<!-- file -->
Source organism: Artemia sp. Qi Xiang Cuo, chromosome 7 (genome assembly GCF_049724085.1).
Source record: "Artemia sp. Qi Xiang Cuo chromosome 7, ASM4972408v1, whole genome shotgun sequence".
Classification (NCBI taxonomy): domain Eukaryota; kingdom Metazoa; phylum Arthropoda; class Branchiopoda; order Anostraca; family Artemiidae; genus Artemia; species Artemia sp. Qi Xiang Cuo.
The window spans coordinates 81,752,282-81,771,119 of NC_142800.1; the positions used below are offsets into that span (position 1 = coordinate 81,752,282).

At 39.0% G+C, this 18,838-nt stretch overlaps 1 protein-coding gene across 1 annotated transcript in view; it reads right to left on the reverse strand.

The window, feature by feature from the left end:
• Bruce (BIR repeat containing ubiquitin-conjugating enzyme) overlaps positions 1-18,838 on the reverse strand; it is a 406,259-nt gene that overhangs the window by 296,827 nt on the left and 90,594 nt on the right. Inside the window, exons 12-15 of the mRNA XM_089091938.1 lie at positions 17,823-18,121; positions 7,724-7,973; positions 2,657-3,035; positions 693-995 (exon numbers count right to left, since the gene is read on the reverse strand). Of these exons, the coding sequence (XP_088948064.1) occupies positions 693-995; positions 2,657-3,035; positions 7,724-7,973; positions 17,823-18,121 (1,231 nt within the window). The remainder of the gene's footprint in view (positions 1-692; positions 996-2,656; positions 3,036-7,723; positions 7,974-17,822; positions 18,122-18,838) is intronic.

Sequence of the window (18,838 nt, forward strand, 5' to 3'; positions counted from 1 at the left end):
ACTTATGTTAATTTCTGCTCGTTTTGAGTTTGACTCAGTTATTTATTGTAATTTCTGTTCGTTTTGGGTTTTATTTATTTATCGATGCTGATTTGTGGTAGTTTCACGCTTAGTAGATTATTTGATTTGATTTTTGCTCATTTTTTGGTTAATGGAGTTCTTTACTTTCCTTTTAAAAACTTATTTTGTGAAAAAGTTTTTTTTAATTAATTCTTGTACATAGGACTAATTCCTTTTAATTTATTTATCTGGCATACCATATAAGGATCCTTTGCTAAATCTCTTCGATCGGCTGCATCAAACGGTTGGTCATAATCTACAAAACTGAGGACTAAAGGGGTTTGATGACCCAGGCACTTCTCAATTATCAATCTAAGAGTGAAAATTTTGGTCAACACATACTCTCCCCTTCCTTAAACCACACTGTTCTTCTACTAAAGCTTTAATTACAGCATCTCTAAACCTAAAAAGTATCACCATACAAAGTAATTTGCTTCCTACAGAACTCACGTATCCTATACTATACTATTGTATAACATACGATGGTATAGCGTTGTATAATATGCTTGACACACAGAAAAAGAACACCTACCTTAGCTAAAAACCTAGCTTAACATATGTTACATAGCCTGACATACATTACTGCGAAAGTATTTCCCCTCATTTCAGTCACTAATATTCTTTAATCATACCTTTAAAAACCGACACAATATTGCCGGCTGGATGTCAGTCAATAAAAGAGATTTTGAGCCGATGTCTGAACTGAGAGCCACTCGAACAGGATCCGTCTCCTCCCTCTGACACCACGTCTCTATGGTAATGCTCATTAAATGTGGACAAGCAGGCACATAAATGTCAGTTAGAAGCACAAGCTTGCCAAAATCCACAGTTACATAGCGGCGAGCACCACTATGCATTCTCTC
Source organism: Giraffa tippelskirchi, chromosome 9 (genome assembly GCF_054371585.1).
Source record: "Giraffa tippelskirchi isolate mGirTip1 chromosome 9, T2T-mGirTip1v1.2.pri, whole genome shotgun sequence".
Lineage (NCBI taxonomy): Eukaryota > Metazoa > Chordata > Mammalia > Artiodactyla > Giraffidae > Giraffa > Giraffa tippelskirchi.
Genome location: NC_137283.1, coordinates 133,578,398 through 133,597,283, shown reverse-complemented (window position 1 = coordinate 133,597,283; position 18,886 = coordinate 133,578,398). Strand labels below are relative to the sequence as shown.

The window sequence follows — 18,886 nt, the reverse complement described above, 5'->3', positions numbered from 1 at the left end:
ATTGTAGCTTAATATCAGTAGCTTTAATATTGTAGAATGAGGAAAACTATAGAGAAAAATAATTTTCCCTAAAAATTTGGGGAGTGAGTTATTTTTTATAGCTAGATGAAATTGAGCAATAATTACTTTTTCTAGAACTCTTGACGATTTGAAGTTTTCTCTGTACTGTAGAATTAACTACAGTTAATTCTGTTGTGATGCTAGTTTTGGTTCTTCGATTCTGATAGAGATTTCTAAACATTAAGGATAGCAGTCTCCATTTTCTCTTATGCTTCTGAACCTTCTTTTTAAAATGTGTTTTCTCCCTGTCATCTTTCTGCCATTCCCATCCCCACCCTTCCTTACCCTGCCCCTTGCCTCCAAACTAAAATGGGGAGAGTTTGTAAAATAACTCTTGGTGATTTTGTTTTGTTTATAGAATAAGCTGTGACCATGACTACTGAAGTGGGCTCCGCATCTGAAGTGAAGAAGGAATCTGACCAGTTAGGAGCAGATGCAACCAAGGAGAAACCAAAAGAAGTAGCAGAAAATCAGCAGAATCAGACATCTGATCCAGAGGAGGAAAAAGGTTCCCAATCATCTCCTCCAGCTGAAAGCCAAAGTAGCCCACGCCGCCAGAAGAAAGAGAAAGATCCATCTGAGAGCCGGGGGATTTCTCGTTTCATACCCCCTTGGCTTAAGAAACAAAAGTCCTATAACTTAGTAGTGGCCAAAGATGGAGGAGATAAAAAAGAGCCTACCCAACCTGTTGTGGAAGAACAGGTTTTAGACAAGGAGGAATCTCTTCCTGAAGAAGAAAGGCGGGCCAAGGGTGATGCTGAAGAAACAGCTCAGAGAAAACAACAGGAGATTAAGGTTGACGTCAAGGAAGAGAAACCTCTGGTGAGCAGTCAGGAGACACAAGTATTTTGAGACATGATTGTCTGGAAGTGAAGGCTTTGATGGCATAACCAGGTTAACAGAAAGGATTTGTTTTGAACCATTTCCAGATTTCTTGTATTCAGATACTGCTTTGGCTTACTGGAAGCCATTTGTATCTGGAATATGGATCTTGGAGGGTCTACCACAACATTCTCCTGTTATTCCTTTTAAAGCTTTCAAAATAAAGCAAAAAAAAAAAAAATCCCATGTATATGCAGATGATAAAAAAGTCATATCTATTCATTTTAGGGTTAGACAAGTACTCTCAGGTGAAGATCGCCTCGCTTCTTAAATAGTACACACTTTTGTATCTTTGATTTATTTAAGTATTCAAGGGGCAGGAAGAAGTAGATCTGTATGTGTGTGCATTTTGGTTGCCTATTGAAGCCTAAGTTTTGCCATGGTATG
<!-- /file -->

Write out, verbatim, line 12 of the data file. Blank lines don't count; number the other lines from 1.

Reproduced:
Lineage (NCBI taxonomy): Eukaryota > Metazoa > Chordata > Mammalia > Artiodactyla > Giraffidae > Giraffa > Giraffa tippelskirchi.